The Cosmological Argument: A Newtonian Challenge to Hume

Michael Granado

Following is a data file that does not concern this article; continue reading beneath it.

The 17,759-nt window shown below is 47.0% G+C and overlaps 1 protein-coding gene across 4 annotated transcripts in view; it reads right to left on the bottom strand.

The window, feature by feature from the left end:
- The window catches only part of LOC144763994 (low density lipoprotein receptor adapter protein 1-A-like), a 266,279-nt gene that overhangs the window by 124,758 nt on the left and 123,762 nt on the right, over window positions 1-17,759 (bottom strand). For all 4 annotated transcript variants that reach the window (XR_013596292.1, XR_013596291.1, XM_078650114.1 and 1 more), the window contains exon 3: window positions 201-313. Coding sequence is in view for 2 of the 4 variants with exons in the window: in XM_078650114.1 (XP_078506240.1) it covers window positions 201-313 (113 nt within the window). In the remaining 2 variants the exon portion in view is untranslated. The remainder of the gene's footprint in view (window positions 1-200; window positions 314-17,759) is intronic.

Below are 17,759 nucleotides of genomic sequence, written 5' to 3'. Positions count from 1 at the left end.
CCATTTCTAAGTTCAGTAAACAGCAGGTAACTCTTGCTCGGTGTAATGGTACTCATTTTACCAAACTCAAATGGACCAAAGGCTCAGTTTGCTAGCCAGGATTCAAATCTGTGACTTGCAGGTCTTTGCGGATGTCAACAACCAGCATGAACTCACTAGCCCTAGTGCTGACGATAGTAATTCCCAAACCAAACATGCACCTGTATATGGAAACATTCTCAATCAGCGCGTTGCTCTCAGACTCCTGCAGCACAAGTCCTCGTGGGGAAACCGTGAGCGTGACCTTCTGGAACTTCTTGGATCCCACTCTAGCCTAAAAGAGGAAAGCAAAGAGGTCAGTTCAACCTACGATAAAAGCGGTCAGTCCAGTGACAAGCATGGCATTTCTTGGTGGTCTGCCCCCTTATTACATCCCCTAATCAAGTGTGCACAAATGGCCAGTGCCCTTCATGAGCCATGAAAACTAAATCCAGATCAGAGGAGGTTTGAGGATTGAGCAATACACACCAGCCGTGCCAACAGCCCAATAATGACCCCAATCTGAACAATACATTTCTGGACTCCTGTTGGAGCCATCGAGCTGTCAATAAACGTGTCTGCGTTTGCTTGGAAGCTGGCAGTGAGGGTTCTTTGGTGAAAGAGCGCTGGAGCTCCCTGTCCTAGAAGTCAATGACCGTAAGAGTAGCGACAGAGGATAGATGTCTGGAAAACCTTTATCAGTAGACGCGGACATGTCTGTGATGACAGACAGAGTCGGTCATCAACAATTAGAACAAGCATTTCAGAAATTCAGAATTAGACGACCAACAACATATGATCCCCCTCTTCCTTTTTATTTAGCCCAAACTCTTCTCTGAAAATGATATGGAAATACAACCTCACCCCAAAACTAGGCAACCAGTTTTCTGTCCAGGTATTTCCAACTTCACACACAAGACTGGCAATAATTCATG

Hume’s arguments against the cosmological argument have, in the past century, often been highly praised by commentators such as H.D.Aiken and E.C. Mossner. While Hume’s argument often receives strong philosophical support, the four major objections raised against the cosmological argument in book IX of his Dialogues hinge upon a misunderstanding of Newtonian natural philosophy. Hence, when the proper historical context is considered, Hume’s objections are weak at best, for they assume an understanding of matter and physical necessity that are inconsistent with Newtonian natural philosophy. This paper will outline Hume’s objections, and explore how the formulation of the cosmological argument put forth by the English philosopher Samuel Clarke was reliant upon the best available scientific evidence, i.e. Newtonian philosophy. Consequently, any contemporary supporter of Hume who believes that his argument was successful in quenching the enlightenment era reiteration of the cosmological argument does so anachronistically.

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